Baptist Nonconformity had been established in England in 1607 when John Smyth, an ordained Anglican minister, separated from the Church of England and introduced the Baptism of adult believers as the foundation of Church membership. Tring is notable for the strength of its Baptist tradition and consequent number of Baptist chapels. The first indication of dissent in the town was in 1662 when 52 Quakers and Baptists were prosecuted for offences of non-conformity. The period of the greatest expansion for Nonconformist denominations was from the mid-C18 up to about 1870, as non-Anglican worshippers were gradually freed from constraints on their civil liberties. Around 1715 a survey records 62 Baptist families in Tring, and by the 1880s there were five Baptist chapels which accommodated c500 members with 800 children – a significant proportion of the town’s population of about 3,500. The chapel in Akeman Street was the fourth to be established. Its origins date to 1801 when dissatisfied members from two other chapels joined together to worship in a barn in Frogmore End. In 1808 they built a new meeting-house in Akeman Street, and their pastor Richard Glover was so successful that in 1832 the current chapel was built, seating 850 members. The 1887 Ordnance Survey map shows that there was a burial ground occupying the long plot to the west of the chapel, an area now consisting of lawn. The grave monuments are now located in a small area at the western end. There are two Grade II listed obelisks in front of the chapel: the south one, dating to c1851, is in memory of James Page; and the north one, dating to c1861, is in memory of Richard Glover.

The building has been subject to alterations and extensions. The seating on the ground floor of the chapel is not original: the precise date when it was replaced is unknown but it was probably in the third quarter of the C19. In 1897 the two-storey rear extension was added to provide communal facilities and a school hall. Around the turn of the century the present organ was installed, and the brick boundary wall and steps were built. In c1908 all the timber windows were replaced – with a design that was probably similar to the original fenestration – and the brick porch was built onto the north-east entrance of the school hall. In the same year the chapel gallery was rebuilt, wainscoting was added to the ground floor, and the rostrum was replaced. In the 1970s a single-storey extension was built on the south elevation of the school hall to provide lavatory facilities, and in 1995 a door was inserted in the west elevation of the hall to provide access to the garden.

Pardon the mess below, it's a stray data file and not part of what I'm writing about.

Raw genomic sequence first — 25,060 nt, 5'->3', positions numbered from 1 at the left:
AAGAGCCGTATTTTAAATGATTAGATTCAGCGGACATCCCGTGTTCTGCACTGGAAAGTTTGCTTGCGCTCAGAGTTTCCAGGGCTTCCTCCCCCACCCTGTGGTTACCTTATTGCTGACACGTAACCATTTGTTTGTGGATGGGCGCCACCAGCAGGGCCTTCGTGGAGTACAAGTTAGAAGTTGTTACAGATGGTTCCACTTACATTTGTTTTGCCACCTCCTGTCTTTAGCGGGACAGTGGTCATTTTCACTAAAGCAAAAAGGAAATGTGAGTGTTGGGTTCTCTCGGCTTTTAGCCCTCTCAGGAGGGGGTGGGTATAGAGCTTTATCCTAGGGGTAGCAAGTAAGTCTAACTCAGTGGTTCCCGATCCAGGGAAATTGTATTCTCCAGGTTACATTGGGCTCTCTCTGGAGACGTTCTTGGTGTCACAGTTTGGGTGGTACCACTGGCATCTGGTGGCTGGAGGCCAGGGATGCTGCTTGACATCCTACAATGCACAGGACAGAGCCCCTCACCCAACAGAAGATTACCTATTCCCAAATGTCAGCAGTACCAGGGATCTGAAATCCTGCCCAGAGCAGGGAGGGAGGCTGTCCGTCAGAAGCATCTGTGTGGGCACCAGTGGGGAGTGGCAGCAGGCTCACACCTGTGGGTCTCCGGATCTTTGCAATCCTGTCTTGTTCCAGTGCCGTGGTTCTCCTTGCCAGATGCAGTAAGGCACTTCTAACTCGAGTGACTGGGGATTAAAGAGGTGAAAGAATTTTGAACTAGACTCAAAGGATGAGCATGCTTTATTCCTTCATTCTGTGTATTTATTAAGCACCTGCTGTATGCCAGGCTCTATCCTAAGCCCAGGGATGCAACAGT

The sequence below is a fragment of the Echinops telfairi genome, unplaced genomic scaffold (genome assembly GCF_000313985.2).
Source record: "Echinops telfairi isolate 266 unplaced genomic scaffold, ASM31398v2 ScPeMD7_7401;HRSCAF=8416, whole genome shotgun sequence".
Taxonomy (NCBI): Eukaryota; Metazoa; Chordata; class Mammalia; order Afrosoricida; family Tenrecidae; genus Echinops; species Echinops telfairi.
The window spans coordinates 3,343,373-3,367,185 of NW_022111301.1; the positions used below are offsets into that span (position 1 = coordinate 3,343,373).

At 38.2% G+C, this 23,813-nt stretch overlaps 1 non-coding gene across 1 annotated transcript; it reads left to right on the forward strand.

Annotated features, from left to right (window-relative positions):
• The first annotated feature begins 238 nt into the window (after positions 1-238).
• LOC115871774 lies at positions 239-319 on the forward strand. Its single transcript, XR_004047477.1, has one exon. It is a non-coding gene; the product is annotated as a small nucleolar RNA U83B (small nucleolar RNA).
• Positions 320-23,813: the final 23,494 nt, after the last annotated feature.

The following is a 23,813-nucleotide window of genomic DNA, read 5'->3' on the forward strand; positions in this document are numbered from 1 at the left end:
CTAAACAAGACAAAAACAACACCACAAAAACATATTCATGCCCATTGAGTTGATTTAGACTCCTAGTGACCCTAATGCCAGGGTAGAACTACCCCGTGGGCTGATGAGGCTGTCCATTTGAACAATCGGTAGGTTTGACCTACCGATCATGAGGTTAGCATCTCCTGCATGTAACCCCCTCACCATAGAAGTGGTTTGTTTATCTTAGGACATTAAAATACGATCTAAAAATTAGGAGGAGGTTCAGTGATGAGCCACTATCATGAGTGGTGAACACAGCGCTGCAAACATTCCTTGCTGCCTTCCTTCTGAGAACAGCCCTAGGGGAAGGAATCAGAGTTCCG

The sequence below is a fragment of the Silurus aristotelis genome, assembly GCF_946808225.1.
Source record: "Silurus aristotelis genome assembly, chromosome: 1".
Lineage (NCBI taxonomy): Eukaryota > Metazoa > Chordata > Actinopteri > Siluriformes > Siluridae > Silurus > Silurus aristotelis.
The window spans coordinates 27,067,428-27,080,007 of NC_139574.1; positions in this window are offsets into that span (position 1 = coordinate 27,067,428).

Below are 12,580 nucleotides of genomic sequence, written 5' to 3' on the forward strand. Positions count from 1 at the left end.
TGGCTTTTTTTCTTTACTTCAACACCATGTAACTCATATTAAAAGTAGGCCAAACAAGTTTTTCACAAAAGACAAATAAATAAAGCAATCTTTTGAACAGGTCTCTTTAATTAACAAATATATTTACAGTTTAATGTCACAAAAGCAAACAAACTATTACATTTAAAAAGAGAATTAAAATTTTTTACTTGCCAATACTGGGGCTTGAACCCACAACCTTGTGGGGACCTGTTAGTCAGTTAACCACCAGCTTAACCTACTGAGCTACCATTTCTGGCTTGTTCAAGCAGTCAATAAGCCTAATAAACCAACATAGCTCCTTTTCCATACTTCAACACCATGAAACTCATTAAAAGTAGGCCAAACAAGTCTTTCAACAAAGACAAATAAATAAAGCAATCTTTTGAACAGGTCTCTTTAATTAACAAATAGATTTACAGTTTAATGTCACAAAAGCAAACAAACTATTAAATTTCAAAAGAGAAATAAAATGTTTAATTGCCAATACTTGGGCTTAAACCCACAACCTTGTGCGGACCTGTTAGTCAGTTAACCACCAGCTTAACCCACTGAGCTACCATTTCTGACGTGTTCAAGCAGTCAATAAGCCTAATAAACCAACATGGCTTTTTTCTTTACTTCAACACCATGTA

Reasons for Listing

The Baptist Chapel, built in 1832 with a school hall added to the rear in 1897, is listed at Grade II for the following principal reasons:

*Architectural interest: it is a good example of an early C19 Baptist chapel with a simple, harmonious elevational design, characteristic plan form, and well integrated late C19 Sunday school that echoes the three-bay composition of the chapel.
*Interior: whilst the chapel fittings are not original, they are of good quality, and the interior of the galleried Sunday school survives almost intact with a complete set of good quality timber roller shutters and fixed panelled timber shutters.
*Historic interest: Tring is notable for the strength of its Baptist tradition, and the chapel with its school hall and communal rooms aptly illustrates the role of Baptism in the educational and spiritual life of the community.
*Group value: it has group value with the two Grade II listed mid-C19 obelisks located in front of the building which are dedicated to men associated with the chapel.